The Malawi Red Cross Society has completed the implementation of the response phase in June 2019, and this has reached in total 14,251 households in five target districts. The National Society has begun the implementation of recovery interventions, which was preceded by a baseline assessment conducted in mid-August 2019. The assessment informed the design of the recovery programme in terms of target areas identification, engagement with the government to ensure alignment with national guidelines and establishing coordination and identifying synergies with external partners. The recovery phase is focusing on Shelter; Livelihoods and Basic needs; WASH and Health. During the recovery phase IFRC support will go towards livelihoods interventions, while the Consortium of Partners National Societies (Danish, Belgian, Finnish, Icelandic, Netherlands, and Swiss Red Cross Societies) is supporting the rest of the sectors including livelihoods and basic needs. The Emergency Plan of Action is being revised to reflect among others, IFRC detailed support towards livelihoods and basic needs during the recovery phase.
Description of the disaster
Towards the end of the rainy season, Malawi experienced one of the worst strong winds, heavy rains and floods induced by tropical cyclone that formed in the Mozambican channel. Before the beginning of the rainy season, the Department of Climate Change and Meteorological Services (DCCMS) released the seasonal forecast indicating that the southern region would receive normal to below normal rainfall amounts whilst the Central and Northern Regions forecasts indicated normal to above normal rainfall. Early March 2019, the country received heavy rains (highest recording of 255.5mm at Mpemba Met Station) accompanied by strong winds in the Southern Region Districts which resulted into flooding in 15 out of the 28 districts and 2 cities of the country. The heavy rains were the result of a severe weather system (Tropical Depression 11) that formed offshore central Mozambique and hit Malawi before looping and tracking back and converting into Intense Tropical Cyclone Idai (TC Idai). Around 12:00 UTC on 11 March, TC Idai reached its initial peak intensity with estimated maximum winds of 195km/h (120mph), primarily affecting Mozambique and Zimbabwe.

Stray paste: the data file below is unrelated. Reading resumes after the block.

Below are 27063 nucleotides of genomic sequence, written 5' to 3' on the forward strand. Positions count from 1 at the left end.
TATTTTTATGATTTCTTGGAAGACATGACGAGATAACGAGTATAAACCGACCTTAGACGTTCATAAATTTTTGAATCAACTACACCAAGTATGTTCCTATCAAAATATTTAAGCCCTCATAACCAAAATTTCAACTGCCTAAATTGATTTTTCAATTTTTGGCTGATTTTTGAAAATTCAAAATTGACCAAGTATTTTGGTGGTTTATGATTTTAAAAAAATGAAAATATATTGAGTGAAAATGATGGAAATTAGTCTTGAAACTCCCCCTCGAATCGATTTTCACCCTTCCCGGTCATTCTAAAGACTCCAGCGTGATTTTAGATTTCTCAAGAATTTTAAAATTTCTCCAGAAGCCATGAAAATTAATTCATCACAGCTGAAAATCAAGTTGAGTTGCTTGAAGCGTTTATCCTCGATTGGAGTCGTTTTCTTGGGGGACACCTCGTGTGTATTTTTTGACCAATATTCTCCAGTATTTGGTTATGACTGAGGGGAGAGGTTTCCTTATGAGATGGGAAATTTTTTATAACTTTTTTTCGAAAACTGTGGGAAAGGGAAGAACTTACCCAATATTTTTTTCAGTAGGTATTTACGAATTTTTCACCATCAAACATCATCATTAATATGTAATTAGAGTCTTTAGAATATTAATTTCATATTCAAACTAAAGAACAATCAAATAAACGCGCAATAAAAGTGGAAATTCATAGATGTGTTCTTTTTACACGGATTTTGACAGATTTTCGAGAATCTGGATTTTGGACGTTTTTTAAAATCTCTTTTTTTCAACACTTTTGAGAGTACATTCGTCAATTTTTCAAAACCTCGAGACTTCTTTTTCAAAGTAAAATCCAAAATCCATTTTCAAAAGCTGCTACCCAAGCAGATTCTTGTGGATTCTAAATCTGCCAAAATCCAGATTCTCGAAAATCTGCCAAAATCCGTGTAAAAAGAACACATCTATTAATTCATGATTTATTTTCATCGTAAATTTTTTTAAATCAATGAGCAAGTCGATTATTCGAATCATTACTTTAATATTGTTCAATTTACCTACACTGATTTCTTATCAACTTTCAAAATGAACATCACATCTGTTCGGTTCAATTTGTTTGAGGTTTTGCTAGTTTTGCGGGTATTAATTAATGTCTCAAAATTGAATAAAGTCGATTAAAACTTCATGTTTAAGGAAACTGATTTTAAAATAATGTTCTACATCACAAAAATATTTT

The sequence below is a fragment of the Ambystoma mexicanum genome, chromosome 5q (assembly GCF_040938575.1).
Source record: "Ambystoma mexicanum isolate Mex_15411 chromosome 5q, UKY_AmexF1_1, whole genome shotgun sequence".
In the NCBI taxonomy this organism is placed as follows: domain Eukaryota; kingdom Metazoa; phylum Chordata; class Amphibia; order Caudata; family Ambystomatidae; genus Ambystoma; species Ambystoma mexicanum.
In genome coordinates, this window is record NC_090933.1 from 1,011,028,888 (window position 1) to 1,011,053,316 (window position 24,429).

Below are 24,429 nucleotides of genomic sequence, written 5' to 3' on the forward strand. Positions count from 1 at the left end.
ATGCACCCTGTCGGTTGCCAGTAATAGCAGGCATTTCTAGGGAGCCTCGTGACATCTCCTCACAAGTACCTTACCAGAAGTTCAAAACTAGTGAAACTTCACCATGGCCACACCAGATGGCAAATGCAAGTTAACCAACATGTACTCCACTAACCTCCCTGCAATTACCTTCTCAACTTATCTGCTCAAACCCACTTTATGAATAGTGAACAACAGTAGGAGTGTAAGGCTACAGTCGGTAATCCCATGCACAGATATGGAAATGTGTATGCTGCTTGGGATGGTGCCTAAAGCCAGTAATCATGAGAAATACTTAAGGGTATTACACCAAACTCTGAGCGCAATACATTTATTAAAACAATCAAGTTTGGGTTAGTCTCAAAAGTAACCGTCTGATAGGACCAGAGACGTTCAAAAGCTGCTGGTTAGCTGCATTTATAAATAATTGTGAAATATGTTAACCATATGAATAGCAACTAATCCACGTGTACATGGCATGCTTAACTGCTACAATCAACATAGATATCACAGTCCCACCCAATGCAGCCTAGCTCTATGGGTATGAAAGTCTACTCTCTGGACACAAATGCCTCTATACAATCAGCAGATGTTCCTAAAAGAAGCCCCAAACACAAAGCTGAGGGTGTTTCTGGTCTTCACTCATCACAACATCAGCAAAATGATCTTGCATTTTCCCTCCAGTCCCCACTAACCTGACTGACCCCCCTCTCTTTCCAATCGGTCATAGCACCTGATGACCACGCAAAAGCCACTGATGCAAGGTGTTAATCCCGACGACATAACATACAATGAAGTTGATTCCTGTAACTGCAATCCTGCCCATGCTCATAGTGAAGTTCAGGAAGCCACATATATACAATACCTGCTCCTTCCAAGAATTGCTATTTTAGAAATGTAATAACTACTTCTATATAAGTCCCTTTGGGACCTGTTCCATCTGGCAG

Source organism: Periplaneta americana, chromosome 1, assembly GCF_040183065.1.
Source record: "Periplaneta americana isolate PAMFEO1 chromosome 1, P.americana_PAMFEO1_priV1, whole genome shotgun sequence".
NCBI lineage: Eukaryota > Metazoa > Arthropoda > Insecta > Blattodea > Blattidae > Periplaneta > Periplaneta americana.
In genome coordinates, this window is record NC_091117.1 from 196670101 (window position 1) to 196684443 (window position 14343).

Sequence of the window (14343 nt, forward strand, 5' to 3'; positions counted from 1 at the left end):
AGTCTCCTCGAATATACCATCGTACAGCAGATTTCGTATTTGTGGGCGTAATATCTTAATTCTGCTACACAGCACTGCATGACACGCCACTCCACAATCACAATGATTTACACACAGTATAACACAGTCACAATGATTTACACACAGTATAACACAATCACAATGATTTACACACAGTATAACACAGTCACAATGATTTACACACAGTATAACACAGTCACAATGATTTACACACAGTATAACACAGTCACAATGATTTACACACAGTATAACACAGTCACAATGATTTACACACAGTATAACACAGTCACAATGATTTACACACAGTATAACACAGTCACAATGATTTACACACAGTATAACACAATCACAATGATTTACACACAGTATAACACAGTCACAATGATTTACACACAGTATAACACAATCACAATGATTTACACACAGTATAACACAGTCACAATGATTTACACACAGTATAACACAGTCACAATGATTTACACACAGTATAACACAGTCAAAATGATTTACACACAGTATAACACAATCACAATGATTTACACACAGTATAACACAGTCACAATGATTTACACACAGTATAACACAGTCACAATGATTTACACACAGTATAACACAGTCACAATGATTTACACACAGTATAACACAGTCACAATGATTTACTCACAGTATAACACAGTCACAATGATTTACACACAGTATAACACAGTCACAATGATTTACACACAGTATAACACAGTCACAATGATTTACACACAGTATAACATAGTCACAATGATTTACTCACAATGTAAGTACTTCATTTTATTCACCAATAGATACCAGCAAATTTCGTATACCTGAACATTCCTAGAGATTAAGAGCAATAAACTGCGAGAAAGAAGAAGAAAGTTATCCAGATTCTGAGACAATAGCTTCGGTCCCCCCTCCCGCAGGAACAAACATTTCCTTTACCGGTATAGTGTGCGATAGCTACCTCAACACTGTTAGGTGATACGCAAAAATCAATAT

Accordingly, the President of the Republic of Malawi, declared a state of disaster in all flood affected geographical areas and appealed for international assistance on the 8th March 2019. Floods affected 15 districts and 2 cities, namely Balaka, Blantyre, Chikwawa, Chiradzulu, Machinga, Mulanje, Mwanza, Neno, Nsanje, Phalombe, Thyolo, Zomba, Zomba City and Blantyre City in the Southern region and Dedza as well as Ntcheu in the Central region.
The Government led interagency assessment reported that 975,588 people was affected; 99,728 people displaced, 731,879 people were in immediate need and 60 people lost their lives. The floods damaged 295,074 houses including household property and affected water supply systems, hydrological monitoring stations, farms and other community infrastructure such as bridges, roads, schools and health centres. furthermore, floods washed away standing crops in the field and animals were injured and lost.